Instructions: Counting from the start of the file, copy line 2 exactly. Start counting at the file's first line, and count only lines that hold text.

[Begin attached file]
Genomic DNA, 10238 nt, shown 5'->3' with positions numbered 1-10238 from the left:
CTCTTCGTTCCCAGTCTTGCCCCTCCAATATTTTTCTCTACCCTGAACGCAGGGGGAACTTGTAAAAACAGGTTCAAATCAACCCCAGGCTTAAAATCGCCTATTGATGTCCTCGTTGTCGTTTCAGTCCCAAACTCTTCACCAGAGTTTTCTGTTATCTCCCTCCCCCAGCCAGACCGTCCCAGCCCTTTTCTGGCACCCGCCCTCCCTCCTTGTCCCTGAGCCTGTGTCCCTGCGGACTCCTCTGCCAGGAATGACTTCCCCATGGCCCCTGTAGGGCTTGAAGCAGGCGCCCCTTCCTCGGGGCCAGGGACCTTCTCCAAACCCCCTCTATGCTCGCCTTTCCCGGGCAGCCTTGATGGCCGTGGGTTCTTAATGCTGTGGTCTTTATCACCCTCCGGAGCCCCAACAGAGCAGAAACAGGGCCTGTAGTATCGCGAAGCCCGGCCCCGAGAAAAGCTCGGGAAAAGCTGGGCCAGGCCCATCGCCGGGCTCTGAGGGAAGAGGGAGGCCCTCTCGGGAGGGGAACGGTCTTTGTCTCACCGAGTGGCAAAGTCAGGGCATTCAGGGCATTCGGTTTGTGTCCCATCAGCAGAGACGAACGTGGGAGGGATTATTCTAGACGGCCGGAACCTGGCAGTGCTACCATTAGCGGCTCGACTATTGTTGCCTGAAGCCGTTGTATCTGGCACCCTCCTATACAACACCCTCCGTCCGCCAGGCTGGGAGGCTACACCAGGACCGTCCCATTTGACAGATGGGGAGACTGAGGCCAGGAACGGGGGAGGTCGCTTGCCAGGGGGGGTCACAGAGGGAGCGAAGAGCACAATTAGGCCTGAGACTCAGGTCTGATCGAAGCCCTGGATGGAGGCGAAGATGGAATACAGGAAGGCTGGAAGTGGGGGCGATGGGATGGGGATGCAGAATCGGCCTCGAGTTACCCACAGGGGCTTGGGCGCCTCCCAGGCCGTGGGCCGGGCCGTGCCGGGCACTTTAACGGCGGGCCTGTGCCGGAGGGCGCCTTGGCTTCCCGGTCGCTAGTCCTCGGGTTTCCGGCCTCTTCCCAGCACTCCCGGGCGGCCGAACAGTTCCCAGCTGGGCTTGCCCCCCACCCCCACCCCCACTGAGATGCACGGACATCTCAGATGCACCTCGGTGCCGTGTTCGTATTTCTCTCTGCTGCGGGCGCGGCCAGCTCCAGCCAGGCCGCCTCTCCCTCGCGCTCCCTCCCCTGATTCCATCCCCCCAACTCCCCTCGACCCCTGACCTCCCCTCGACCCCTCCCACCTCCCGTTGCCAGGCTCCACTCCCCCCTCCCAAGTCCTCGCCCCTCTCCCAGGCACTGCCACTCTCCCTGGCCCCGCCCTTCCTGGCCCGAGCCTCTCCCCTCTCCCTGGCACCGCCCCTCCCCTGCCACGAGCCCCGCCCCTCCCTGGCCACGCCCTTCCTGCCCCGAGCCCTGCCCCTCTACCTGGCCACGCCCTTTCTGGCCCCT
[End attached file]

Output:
CTCTTCGTTCCCAGTCTTGCCCCTCCAATATTTTTCTCTACCCTGAACGCAGGGGGAACTTGTAAAAACAGGTTCAAATCAACCCCAGGCTTAAAATCGCCTATTGATGTCCTCGTTGTCGTTTCAGTCCCAAACTCTTCACCAGAGTTTTCTGTTATCTCCCTCCCCCAGCCAGACCGTCCCAGCCCTTTTCTGGCACCCGCCCTCCCTCCTTGTCCCTGAGCCTGTGTCCCTGCGGACTCCTCTGCCAGGAATGACTTCCCCATGGCCCCTGTAGGGCTTGAAGCAGGCGCCCCTTCCTCGGGGCCAGGGACCTTCTCCAAACCCCCTCTATGCTCGCCTTTCCCGGGCAGCCTTGATGGCCGTGGGTTCTTAATGCTGTGGTCTTTATCACCCTCCGGAGCCCCAACAGAGCAGAAACAGGGCCTGTAGTATCGCGAAGCCCGGCCCCGAGAAAAGCTCGGGAAAAGCTGGGCCAGGCCCATCGCCGGGCTCTGAGGGAAGAGGGAGGCCCTCTCGGGAGGGGAACGGTCTTTGTCTCACCGAGTGGCAAAGTCAGGGCATTCAGGGCATTCGGTTTGTGTCCCATCAGCAGAGACGAACGTGGGAGGGATTATTCTAGACGGCCGGAACCTGGCAGTGCTACCATTAGCGGCTCGACTATTGTTGCCTGAAGCCGTTGTATCTGGCACCCTCCTATACAACACCCTCCGTCCGCCAGGCTGGGAGGCTACACCAGGACCGTCCCATTTGACAGATGGGGAGACTGAGGCCAGGAACGGGGGAGGTCGCTTGCCAGGGGGGGTCACAGAGGGAGCGAAGAGCACAATTAGGCCTGAGACTCAGGTCTGATCGAAGCCCTGGATGGAGGCGAAGATGGAATACAGGAAGGCTGGAAGTGGGGGCGATGGGATGGGGATGCAGAATCGGCCTCGAGTTACCCACAGGGGCTTGGGCGCCTCCCAGGCCGTGGGCCGGGCCGTGCCGGGCACTTTAACGGCGGGCCTGTGCCGGAGGGCGCCTTGGCTTCCCGGTCGCTAGTCCTCGGGTTTCCGGCCTCTTCCCAGCACTCCCGGGCGGCCGAACAGTTCCCAGCTGGGCTTGCCCCCCACCCCCACCCCCACTGAGATGCACGGACATCTCAGATGCACCTCGGTGCCGTGTTCGTATTTCTCTCTGCTGCGGGCGCGGCCAGCTCCAGCCAGGCCGCCTCTCCCTCGCGCTCCCTCCCCTGATTCCATCCCCCCAACTCCCCTCGACCCCTGACCTCCCCTCGACCCCTCCCACCTCCCGTTGCCAGGCTCCACTCCCCCCTCCCAAGTCCTCGCCCCTCTCCCAGGCACTGCCACTCTCCCTGGCCCCGCCCTTCCTGGCCCGAGCCTCTCCCCTCTCCCTGGCACCGCCCCTCCCCTGCCACGAGCCCCGCCCCTCCCTGGCCACGCCCTTCCTGCCCCGAGCCCTGCCCCTCTACCTGGCCACGCCCTTTCTGGCCCCT